BY ARIEL HERNANDEZ
After 28 years on the Landmarks Preservation Commissions backlog, the City Council unanimously voted to make Long Island City’s iconic Pepsi-Cola sign an official New York City landmark.
“For almost 90 years, the swoops and swirls of the Pepsi-Cola sign have welcomed visitors to Long Island City and symbolized Queens’ status as an industrial powerhouse,” Council Majority Leader Jimmy Van Bramer (D-Sunnyside) said in a press release. “Today, after long last, we’ve officially made the sign a New York City landmark, and this staggering piece of pop art will now shine forever across the East River.”
Last spring the LPC held a meeting to discuss the prioritization of 30 sites, including the Pepsi-Cola sign, which went decades without action to be landmarked.
Although the sign was designated last spring, it had undergone the designation process before. In 1988, the Society of the Architecture of the City and the then Deputy Borough President had testified against it. The public hearing was set to continue two months later, but opposition from the Borough President’s office remained.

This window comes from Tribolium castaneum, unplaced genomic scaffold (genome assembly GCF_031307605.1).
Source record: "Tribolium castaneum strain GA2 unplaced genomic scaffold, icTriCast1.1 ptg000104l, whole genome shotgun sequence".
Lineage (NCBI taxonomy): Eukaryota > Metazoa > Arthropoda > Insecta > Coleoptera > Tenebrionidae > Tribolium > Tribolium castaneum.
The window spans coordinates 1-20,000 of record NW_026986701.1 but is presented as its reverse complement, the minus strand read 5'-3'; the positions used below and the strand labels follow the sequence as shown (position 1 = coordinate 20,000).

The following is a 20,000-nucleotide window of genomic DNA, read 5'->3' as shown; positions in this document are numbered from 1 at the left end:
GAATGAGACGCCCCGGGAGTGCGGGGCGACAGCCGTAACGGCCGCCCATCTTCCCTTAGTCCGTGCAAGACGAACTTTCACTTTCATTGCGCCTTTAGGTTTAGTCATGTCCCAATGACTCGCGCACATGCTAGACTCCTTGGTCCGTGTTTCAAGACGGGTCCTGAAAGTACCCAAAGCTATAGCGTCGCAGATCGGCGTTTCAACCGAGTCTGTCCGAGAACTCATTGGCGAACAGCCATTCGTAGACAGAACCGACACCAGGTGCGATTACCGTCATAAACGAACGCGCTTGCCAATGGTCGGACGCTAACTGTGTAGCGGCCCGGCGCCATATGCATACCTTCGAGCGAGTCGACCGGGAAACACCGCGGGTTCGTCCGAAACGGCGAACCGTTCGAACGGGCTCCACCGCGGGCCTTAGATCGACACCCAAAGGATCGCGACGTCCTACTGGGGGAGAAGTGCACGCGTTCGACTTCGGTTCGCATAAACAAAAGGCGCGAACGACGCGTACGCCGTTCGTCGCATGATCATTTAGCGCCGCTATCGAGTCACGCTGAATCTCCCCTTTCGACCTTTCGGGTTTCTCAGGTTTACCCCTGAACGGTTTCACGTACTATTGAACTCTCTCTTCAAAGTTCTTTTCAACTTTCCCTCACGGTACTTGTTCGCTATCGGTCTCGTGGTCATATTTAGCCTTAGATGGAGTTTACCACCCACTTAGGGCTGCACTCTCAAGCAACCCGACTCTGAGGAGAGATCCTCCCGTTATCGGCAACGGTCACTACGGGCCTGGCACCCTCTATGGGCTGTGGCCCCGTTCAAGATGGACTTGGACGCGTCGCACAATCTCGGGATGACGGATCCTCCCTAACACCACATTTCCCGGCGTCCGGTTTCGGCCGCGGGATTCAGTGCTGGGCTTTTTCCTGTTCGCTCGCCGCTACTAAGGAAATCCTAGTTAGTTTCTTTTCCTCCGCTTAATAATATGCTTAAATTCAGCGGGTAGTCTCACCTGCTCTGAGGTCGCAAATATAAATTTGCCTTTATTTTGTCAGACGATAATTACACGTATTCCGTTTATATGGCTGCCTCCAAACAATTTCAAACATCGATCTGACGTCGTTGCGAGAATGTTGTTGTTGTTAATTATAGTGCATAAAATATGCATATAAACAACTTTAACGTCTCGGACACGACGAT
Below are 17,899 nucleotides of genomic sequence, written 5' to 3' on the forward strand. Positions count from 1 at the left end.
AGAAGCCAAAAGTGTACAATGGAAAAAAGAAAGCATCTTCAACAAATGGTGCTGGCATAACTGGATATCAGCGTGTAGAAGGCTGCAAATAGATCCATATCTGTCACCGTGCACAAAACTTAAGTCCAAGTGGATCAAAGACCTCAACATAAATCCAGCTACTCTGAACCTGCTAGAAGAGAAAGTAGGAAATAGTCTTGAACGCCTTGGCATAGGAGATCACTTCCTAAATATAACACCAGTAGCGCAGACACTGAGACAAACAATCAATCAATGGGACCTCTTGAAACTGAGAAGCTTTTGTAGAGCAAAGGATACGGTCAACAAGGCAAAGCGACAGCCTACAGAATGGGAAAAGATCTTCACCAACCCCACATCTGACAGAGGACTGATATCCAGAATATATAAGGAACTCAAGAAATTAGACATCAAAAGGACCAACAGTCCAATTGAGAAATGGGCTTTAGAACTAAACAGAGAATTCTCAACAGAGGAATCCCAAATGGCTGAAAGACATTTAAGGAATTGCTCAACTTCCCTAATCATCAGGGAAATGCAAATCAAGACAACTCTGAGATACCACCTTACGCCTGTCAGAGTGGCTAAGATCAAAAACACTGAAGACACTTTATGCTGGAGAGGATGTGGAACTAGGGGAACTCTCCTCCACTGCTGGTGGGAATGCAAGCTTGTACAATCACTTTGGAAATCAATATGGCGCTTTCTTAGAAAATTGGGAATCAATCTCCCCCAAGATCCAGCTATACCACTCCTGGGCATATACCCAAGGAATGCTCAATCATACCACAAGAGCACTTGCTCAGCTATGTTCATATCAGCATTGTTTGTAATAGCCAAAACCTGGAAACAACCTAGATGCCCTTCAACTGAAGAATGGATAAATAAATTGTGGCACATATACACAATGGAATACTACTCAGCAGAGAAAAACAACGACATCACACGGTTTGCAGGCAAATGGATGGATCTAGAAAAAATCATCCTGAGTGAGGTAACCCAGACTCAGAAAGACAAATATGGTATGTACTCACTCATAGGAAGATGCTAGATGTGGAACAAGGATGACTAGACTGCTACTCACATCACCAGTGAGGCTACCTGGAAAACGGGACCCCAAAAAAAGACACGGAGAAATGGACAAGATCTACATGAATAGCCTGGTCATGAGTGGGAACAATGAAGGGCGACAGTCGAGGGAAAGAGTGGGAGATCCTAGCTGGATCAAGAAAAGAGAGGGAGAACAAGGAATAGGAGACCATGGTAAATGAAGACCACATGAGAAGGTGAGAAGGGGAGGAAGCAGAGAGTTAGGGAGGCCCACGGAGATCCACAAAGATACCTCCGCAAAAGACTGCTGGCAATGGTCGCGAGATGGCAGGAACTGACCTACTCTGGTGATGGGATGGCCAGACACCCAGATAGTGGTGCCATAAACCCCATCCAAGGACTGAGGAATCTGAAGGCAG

In 2015, the LPC held a public hearing on the sign’s designation in which state Sen. Tony Avella (D-Bayside), the Queens Borough Historian Jack Eichenbaum, representatives from the Queens Preservation Council, the Historic District Council, the Municipal Art Society, the Four Borough Neighborhood Preservation Alliance and the New York Landmarks Conservancy all spoke in favor of the designation.
“I think any sign of landmark preservation in Queens, does something to Queens,” Avella told the Queens Tribune. “Queens gets a bonus whenever something is landmarked like this because we are so under the radar. It [the Pepsi-Cola sign] should be preserved and saved. It’s one step in the right direction and it’s a landmark that Queens deserves. Being landmarked means preservation and preservation is always a good thing.”
The 150 foot long Pepsi-Cola sign was originally constructed on the roof of the Pepsi-Cola bottling facility, which was, at the time, one of the largest advertising companies. At the age of 53, the sign was rebuilt because of deterioration. Ten years later, Pepsi sold their facility to the Queens West Development Corporation, resulting in the relocation of the sign, which has been located at Gantry Plaza State Park ever since.
Reach Ariel Hernandez at (718) 357-7400 x144 or firstname.lastname@example.org